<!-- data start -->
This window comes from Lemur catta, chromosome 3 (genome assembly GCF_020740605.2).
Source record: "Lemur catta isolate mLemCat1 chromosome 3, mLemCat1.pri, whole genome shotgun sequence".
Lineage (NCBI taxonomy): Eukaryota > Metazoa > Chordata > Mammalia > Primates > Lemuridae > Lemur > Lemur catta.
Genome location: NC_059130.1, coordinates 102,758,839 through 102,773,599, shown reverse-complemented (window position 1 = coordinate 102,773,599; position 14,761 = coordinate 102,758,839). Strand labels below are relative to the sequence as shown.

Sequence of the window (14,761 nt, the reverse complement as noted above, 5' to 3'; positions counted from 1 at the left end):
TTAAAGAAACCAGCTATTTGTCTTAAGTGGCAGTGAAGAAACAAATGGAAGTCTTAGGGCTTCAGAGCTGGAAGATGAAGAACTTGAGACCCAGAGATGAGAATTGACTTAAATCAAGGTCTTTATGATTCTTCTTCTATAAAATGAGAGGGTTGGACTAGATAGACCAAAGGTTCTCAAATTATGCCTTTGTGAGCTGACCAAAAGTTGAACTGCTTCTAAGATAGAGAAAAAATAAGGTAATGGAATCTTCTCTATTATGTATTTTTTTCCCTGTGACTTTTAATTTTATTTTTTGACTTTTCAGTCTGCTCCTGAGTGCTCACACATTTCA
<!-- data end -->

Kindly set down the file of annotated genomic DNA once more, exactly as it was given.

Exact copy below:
This window comes from Lemur catta, chromosome 3 (genome assembly GCF_020740605.2).
Source record: "Lemur catta isolate mLemCat1 chromosome 3, mLemCat1.pri, whole genome shotgun sequence".
Lineage (NCBI taxonomy): Eukaryota > Metazoa > Chordata > Mammalia > Primates > Lemuridae > Lemur > Lemur catta.
Genome location: NC_059130.1, coordinates 102,758,839 through 102,773,599, shown reverse-complemented (window position 1 = coordinate 102,773,599; position 14,761 = coordinate 102,758,839). Strand labels below are relative to the sequence as shown.

Sequence of the window (14,761 nt, the reverse complement as noted above, 5' to 3'; positions counted from 1 at the left end):
TTAAAGAAACCAGCTATTTGTCTTAAGTGGCAGTGAAGAAACAAATGGAAGTCTTAGGGCTTCAGAGCTGGAAGATGAAGAACTTGAGACCCAGAGATGAGAATTGACTTAAATCAAGGTCTTTATGATTCTTCTTCTATAAAATGAGAGGGTTGGACTAGATAGACCAAAGGTTCTCAAATTATGCCTTTGTGAGCTGACCAAAAGTTGAACTGCTTCTAAGATAGAGAAAAAATAAGGTAATGGAATCTTCTCTATTATGTATTTTTTTCCCTGTGACTTTTAATTTTATTTTTTGACTTTTCAGTCTGCTCCTGAGTGCTCACACATTTCA